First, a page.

The second Louis book, Dead of Winter, was nominated for an Edgar. We were off and…still trotting. Kelly and I are now working on Louis book No. 13.

You’ve probably heard different versions of my story a million times and the stories of others who have struggled. But let’s remind ourselves that…

J.K. Rowling was just-divorced, on government aid, and could barely afford to feed her baby in 1994, just three years before Harry Potter and The Philosopher’s Stone, was published. When she was shopping it out, she was so poor she couldn’t afford a computer or even the cost of photocopying the 90,000-word novel, so she manually typed out each version to send to publishers. It was rejected dozens of times until finally Bloomsbury, a small London publisher, gave it a second chance after the CEO’s eight year-old daughter fell in love with it.

Stephen King was broke and living in a trailer with his wife—also a writer—and they both worked multiple jobs to support their family while pursuing their craft. They were so poor they had to borrow clothes for their wedding and got rid of the telephone because it was too expensive. King received so many rejection letters that he developed a system for collecting them. From On Writing: “By the time I was 14…the nail in my wall would no longer support the weight of the rejection slips impaled upon it. I replaced the nail with a spike and kept on writing.” He received 60 rejections before selling his first short story, “The Glass Floor,” for $35.  After dozens of rejections, he finally sold Carrie for a meager advance to Doubleday Publishing, where the hardback sold only 13,000 copies—not great. Soon after, Signet Books signed on for the paperback rights for $400,000, $200,000 of which went to King.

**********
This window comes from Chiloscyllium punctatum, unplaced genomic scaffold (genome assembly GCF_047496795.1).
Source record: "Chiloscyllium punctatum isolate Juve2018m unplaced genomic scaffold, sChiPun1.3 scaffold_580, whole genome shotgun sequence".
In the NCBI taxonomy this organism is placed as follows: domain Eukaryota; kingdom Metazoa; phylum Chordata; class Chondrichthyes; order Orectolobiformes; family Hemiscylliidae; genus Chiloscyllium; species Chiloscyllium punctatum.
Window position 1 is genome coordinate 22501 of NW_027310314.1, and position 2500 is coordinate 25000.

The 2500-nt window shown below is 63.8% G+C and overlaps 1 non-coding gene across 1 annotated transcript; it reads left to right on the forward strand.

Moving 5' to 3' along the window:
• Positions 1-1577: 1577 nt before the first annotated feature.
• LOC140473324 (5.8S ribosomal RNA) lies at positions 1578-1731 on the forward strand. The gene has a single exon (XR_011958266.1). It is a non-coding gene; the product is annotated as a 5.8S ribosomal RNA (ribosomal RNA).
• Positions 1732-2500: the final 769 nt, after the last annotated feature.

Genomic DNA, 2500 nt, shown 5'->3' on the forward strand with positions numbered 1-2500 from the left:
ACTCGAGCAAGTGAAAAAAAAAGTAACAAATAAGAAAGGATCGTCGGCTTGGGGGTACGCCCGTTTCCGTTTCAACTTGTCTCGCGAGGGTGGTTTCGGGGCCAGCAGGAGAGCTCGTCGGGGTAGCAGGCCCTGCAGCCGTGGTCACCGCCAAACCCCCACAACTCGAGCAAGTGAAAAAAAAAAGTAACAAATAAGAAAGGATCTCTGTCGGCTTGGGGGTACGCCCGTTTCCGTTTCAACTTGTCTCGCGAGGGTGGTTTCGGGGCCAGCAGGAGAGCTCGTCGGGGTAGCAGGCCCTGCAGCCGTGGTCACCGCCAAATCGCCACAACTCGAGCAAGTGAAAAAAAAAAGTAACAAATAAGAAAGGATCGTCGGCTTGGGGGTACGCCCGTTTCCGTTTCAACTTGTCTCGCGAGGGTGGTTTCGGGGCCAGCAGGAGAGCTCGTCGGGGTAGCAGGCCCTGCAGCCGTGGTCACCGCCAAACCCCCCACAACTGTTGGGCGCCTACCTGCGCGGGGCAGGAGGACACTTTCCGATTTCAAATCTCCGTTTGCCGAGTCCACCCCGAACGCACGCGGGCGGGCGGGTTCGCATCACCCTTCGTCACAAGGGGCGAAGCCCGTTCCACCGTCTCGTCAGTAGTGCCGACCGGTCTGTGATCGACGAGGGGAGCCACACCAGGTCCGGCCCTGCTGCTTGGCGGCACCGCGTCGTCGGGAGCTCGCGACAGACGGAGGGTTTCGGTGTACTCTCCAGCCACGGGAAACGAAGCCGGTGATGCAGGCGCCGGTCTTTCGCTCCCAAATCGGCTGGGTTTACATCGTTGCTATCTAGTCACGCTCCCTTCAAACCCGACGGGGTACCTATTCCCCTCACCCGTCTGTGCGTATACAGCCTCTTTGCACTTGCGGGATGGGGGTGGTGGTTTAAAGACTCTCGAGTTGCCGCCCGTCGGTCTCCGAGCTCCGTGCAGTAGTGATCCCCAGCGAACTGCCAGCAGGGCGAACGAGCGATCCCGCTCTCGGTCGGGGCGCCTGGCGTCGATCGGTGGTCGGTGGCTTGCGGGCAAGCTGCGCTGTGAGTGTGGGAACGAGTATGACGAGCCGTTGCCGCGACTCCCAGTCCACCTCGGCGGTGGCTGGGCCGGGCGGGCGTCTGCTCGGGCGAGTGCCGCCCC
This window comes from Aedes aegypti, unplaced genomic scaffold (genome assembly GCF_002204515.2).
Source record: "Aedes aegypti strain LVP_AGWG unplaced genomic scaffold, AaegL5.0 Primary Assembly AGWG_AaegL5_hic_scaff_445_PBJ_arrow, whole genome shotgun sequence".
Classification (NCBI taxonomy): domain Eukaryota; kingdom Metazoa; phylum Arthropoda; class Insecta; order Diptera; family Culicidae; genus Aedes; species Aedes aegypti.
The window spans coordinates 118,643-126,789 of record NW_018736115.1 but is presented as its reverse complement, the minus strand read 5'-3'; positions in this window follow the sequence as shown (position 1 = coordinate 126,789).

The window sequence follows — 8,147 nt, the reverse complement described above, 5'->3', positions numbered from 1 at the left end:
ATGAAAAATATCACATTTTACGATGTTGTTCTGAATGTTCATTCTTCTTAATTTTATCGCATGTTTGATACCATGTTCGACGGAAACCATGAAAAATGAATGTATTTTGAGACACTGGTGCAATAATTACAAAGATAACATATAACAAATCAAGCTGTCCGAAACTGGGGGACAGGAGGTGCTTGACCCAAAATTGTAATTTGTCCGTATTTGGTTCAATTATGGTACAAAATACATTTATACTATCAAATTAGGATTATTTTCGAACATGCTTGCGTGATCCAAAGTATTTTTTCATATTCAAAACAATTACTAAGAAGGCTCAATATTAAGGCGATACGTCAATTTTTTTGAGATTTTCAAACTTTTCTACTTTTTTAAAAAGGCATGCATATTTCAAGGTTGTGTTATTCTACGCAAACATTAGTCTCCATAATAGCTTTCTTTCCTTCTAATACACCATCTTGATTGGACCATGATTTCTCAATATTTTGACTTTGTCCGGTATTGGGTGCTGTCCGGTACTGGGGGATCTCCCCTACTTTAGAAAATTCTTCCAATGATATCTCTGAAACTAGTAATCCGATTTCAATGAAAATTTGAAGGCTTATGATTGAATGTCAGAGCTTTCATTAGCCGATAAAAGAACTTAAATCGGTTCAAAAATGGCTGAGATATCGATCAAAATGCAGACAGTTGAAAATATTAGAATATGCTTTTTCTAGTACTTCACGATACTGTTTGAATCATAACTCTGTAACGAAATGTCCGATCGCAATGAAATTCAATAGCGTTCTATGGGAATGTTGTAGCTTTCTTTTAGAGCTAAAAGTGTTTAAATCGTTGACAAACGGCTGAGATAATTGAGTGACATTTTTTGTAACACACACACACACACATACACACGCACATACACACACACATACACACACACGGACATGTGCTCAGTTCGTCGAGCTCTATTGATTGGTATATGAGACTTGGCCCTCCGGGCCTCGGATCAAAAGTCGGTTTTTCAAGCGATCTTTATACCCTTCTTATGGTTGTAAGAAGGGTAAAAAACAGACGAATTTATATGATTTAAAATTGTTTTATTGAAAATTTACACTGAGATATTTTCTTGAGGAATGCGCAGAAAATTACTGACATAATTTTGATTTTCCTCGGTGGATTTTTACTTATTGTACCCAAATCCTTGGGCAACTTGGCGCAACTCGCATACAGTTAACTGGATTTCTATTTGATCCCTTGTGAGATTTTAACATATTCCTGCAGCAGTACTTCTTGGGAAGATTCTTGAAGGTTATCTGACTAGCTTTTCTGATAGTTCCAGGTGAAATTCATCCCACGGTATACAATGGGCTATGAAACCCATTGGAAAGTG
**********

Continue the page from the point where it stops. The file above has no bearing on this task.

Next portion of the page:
Fifteen publishers rejected a manuscript by e. e. cummings. When he finally got it published by his mother, the dedication, printed in uppercase letters, read WITH NO THANKS TO . . . followed by the list of publishers who had rejected his prized offering.

Fred Smith, the founder of Federal Express, received a “C” on his college paper detailing his idea for a reliable overnight delivery service. His professor at Yale told him, “Well, Fred, the concept is interesting and well formed, but in order to earn better than a C grade, your ideas also have to be feasible.”